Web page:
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CONGA DRUM An Introduction
The conga drum is a single headed barrel shaped Afro-Cuban drum which is popular around the world. Originally from Africa and descendant of the makuta drums of Congolese origin, the conga finds its place in the music world today in countless settings, from the concert hall, club and recording studio to the park and streets where the traditional Cuban comparsas (carnival groups) and rumba (drum, vocal and dance) groups perform. The names of the set or the individual drums vary throughout Cuba, with tumbadora for the individual drum, and tumbadoras for the set of three drums, being the most popular. Around the world the most popular name adopted is that of conga for the individual drum, and congas for the set of three drums. The set includes a high pitched drum known as quinto, the middle size drum known as conga or segundo, and the low drum known as tumbadora.

The conga drum is played with both hands and is capable of a variety of sounds which have to be developed fully before moving to the rhythmic repertoire available. The main sounds employed are: open tone, muffled tone, slap, open slap, muffled slap, bass tone, fingers and palm. I usually give my students many exercises which are first of all aimed at developing sound, hand co-ordination, and then rhythm. These exercises include simple quarter note and eighth note patterns where the student plays the written part:

a) right hand only
b) left hand only
c) alternating right and left
d) incorporating double strokes right, right, left, left

This is a very important part of the developmental process, much like a woodwind student works on developing a good tone on the instrument by slowly playing long even notes. The following are examples of these exercises, the first one combines open tones with muffled tones, while the second open tones and slaps. These exercises are to be played very slowly, concentrating on developing a good, even and round tone, with both hands throughout.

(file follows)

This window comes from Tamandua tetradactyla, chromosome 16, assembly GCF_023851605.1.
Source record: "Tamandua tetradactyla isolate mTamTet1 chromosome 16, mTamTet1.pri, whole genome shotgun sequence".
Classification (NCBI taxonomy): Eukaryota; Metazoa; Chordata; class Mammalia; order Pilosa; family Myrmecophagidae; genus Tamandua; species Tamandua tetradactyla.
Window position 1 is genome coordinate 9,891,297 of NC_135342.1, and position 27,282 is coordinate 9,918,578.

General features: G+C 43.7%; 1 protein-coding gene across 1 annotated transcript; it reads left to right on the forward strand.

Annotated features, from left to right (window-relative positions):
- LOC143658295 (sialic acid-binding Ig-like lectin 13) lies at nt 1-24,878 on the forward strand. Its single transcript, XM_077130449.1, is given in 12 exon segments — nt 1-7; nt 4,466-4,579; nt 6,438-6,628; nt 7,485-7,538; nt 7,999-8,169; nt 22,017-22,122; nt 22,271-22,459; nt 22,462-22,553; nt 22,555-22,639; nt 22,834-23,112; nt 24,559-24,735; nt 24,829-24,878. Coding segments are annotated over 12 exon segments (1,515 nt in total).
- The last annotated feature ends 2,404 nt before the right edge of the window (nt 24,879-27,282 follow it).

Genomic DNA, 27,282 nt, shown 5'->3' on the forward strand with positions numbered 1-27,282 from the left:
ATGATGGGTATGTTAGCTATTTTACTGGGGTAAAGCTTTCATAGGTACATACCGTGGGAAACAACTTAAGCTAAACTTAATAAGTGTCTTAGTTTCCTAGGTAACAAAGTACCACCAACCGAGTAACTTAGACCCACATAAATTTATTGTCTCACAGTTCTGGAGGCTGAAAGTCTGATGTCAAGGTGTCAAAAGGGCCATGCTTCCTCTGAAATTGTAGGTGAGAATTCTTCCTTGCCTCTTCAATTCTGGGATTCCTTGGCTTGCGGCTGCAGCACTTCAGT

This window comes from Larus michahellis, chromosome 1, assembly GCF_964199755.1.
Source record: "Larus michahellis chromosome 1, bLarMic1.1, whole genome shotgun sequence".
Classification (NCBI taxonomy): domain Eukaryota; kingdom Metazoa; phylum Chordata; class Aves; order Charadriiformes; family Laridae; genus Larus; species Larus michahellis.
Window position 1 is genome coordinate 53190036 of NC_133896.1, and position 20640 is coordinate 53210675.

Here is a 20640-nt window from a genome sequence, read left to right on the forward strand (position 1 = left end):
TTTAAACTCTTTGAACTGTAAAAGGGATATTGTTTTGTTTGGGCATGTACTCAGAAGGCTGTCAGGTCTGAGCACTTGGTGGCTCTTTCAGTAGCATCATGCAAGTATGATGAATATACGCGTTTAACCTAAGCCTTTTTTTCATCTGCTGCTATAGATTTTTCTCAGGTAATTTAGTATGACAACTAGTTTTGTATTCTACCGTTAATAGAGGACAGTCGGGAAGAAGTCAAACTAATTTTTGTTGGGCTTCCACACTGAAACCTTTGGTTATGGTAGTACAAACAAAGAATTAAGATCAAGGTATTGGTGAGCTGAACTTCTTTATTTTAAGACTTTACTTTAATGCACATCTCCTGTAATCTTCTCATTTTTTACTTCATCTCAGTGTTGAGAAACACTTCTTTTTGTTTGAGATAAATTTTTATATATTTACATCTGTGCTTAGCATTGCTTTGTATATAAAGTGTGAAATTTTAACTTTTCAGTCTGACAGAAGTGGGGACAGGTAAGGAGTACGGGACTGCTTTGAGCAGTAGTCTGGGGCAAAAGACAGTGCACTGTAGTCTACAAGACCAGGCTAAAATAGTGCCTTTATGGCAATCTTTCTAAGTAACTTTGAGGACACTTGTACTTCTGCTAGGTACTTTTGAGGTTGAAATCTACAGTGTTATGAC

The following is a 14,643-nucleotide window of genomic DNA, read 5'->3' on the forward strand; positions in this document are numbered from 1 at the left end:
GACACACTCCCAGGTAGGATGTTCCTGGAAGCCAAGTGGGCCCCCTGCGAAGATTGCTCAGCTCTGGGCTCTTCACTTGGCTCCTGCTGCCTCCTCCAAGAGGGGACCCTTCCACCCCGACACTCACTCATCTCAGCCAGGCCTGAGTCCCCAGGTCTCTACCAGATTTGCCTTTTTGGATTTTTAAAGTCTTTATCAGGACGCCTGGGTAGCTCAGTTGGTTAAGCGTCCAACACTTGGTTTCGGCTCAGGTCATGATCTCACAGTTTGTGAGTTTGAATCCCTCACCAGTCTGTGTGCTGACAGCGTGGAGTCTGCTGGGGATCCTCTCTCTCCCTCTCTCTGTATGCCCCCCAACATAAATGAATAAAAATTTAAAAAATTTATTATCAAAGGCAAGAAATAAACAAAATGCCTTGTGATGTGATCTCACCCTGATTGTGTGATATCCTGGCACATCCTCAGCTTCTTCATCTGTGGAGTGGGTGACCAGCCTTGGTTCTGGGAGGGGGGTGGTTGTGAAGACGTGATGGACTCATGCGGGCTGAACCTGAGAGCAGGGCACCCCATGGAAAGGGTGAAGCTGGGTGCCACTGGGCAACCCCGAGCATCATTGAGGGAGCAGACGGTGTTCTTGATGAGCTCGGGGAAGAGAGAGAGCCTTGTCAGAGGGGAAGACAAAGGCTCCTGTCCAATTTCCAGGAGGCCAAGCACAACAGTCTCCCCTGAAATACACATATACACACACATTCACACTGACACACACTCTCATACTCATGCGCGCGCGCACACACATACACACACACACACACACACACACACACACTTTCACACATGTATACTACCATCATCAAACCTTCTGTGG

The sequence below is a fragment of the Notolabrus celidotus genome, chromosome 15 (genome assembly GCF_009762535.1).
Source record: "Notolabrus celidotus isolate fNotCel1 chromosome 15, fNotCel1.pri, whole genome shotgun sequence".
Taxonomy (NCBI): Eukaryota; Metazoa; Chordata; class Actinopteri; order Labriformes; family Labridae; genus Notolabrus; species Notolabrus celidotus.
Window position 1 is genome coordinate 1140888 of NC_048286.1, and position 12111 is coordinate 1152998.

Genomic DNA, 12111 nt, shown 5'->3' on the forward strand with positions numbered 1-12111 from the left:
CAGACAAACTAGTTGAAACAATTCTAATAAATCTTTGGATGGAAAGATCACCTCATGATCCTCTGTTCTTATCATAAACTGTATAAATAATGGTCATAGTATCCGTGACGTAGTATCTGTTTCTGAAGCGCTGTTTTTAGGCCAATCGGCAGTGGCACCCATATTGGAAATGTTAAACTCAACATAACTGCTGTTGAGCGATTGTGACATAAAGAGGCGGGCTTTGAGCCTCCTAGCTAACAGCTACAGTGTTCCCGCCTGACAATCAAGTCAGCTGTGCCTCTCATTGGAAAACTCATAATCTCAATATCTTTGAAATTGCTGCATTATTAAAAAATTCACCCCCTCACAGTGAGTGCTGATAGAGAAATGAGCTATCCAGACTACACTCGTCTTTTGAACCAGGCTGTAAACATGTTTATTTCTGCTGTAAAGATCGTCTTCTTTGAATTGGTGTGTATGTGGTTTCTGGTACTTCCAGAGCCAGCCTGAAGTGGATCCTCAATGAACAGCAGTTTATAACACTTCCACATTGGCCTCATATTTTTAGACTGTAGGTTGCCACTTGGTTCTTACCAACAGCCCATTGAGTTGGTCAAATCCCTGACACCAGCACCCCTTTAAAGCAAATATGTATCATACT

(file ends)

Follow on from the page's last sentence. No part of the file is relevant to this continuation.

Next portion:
Exercise 1

exercise 1


Exercise 2

exercise 2

 
Once you feel comfortable in playing the sounds with both hands it is time to move on to the basic Afro-Cuban conga drum pattern known as tumbao. This pattern is traditionally incorporated in a variety of styles. The tempi vary from fairly slow cha cha chas, and guarachas, to very fast mambos. One of the important features to be mastered is the steady flow played by the left hand (in right handed players) of 'palm/fingers'. This is unfortunately often neglected by the beginner player, making the rhythm sound rather weak, as too much emphasis is placed on achieving the muffled slap on beat 'two' and the open tones on beats 'four' and 'four-and' by the right hand.

In order to develop the 'palm/fingers' flow I tell my students to work one hand at a time on a simple two quarter note exercise. The routine is to: a) play the full palm on the head (beat one), then b) lift the fingers but leave the heel on the skin, c) play the finger tips (beat two), and finally d) lift the hand off the skin. Once you are comfortable with the 'palm/fingers' flow, start adding the other sounds played by the right hand, eventually arriving at the full one drum tumbao pattern as written below.

Basic Tumbao

tumbao


For further information and some conga patterns please refer to the following articles CLAVE CONCEPTS Afro-Cuban Rhythms, CLAVE CONCEPTS Tito Puente's Para Los Rumberos, GUAGUANCO Afro-Cuban Rumba, BOMBA Afro-Puerto Rican Treasure and MOZAMBIQUE The Manny Oquendo Touch.


© Alex Pertout.
All rights reserved. No part of this article may be reproduced, without the prior written permission from the author. This article was first published in Drumscene magazine.


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